At the heart of Breonna Taylor’s deadly police shooting, a police officer from Louisville said her death was tragedic — but the murders of George Floyd and AhmaudArbery could not be overwhelmed by street marches from the coast to the coast.
It was nothing related to any rally or race, but it just happened in the blink of an eye. On Tuesday north of Cincinnati, Jonathan Mattingly, the Metro Police Servant in Louisville, who had been fired while trying to file a prescription warrant, talked primarily with The Courier-Journal and the ABC News.
“It wasn’t about race,” he said. “There’s none.” Mattingly, 44, published his first night-policing account of what occurred just before 1 a.m. March 13 in Taylor’s Louisville Apartment in search of cocaine and cash for a giant drug company.
Mattingly slammed the city and police leadership for not acting swiftly to address the “fake reports” concerning Taylor’s death in an extensive interview, lasted for about four hours.
He said disinformation — that Taylor was not included in the search warrant and that when she was fired, she was sleeping in her room — sparked media wrath, riots and vitriol and cast him and other officers as killers.
Floyd, a 46-year-old black man, was convicted in Minneapolis of having billed a bogus $20 bill and killed May 25 when a white cop knelt for eight minutes on his stomach. The cop, Derek Chauvin, was indicted for assassination and murder in second grade.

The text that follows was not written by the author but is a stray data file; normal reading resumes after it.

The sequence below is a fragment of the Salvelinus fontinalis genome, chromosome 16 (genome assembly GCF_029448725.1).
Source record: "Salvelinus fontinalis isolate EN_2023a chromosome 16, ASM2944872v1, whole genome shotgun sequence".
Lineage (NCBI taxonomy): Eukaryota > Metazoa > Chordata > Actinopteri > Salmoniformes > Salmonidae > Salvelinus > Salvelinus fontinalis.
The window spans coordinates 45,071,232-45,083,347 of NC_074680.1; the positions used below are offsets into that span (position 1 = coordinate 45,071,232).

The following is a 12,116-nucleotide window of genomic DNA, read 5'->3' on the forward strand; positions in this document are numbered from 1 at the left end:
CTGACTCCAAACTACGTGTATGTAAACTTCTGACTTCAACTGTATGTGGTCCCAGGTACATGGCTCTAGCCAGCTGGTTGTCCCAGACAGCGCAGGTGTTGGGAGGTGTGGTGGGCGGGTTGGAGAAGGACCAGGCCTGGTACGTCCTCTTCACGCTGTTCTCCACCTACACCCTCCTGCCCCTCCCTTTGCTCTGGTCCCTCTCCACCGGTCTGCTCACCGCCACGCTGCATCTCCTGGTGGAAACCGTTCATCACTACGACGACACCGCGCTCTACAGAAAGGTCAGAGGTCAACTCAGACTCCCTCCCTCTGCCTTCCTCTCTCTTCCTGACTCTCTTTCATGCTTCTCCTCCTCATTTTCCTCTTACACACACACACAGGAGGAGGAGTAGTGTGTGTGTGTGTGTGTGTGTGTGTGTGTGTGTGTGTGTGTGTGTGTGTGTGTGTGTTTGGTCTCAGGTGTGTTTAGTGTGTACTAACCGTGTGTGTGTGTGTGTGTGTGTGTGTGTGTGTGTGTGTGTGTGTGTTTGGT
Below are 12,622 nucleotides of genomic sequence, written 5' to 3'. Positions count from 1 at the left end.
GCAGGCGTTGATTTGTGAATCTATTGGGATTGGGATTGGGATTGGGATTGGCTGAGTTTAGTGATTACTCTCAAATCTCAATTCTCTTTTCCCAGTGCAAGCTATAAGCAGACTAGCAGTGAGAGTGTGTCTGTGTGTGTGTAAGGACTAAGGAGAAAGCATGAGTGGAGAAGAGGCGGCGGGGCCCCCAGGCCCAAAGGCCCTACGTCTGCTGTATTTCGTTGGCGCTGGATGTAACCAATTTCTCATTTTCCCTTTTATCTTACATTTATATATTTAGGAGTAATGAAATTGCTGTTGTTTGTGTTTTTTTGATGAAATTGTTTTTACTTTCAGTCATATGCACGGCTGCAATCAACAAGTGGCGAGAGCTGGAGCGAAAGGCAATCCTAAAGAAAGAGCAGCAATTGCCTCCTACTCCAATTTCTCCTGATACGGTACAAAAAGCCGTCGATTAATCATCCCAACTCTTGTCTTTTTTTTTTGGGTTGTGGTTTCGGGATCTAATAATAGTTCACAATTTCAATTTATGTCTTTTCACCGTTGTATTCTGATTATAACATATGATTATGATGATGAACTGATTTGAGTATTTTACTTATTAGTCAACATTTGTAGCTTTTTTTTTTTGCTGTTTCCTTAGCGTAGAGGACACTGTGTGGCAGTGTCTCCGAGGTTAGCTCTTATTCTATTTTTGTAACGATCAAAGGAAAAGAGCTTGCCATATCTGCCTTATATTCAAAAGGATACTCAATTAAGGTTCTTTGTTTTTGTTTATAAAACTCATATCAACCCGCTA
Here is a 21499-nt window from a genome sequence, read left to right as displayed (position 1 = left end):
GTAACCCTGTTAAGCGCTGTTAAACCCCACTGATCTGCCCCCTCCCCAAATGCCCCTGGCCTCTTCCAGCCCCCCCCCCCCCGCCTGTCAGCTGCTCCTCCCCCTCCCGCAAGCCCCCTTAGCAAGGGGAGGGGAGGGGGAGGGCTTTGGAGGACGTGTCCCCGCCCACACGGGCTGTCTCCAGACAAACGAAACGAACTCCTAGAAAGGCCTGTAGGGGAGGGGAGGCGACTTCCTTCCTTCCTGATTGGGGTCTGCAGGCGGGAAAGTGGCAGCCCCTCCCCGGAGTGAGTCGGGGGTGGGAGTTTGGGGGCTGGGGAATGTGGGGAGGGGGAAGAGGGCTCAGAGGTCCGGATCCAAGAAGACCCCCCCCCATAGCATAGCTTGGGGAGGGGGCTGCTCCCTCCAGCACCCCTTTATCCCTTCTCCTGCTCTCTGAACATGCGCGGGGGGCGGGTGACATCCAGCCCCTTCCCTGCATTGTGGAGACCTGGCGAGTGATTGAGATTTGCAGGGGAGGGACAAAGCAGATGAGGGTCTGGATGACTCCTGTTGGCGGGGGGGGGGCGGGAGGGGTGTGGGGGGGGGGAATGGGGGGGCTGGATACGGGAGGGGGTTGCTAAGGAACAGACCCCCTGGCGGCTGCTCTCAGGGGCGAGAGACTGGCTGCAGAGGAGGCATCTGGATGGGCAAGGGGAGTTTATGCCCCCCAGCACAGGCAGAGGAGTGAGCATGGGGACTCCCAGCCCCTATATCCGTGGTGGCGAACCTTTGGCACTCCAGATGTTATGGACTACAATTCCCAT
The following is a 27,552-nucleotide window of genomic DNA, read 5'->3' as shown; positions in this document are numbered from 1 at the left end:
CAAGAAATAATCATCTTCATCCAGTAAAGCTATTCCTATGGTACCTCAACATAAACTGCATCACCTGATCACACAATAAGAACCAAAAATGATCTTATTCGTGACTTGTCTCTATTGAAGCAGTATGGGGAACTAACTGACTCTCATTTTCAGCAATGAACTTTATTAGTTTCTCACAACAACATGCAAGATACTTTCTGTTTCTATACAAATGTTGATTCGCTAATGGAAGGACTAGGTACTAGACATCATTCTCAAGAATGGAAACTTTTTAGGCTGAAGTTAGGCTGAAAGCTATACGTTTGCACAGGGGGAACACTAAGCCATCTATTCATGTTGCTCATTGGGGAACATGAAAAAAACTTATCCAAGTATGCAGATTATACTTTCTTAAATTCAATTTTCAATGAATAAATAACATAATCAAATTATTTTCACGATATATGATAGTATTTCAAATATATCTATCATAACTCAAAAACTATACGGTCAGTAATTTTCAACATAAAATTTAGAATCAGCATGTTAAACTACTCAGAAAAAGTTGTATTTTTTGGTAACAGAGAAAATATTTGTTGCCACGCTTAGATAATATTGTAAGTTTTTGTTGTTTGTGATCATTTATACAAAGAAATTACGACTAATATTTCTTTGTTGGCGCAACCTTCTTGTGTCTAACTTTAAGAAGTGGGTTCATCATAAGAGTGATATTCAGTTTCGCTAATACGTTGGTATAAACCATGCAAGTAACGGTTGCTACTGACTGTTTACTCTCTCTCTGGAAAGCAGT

Arbery, a Black managed 25, was pursued and killed while jogging on February 23, near Glynn County, Georgia. In May, white father and wife, Gregory and Travis McMichael, were convicted of murder.
Taylor’s protestors and prosecutors contend that her killing is another example of over-police targeting Black America disproportionately and making it the most common police fire target.
Of the 5,700 police officers who fired since 2015, 24 percent were Black males, while Black Americans account for 13 percent of the U.S. population, according to a Washington Post database of deadly police shootings.
Mattingly is one of three cops who shot their guns on Taylor’s apartment while preparing to serve a search warrant after Kenneth Walker shot her partner. Later Walker said that he knew it wasn’t at the door officers.
Police claim Mattingly hit the left thigh of Walker’s bullet, which cut off the femoral artery and needed urgent procedure. Mattingly fired 32 shots in the apartment, hit Taylor six times, and kill her in the hall, including former detective Brett Hankison and Detective Myles Cosgrove.
None of the officers was charged with her murder, but Hankison faces three counts of unintended threats for shots that have hit a nearby apartment where three people live.
Mattingly delivered the six-paragraph email at 2:09 p.m. the day before the decision; the grand jury will not charge him. To over 1,000 fellow Members who claimed that in Taylor’s apartment, he and other officers had done “legal, humane, and ethical stuff that night.”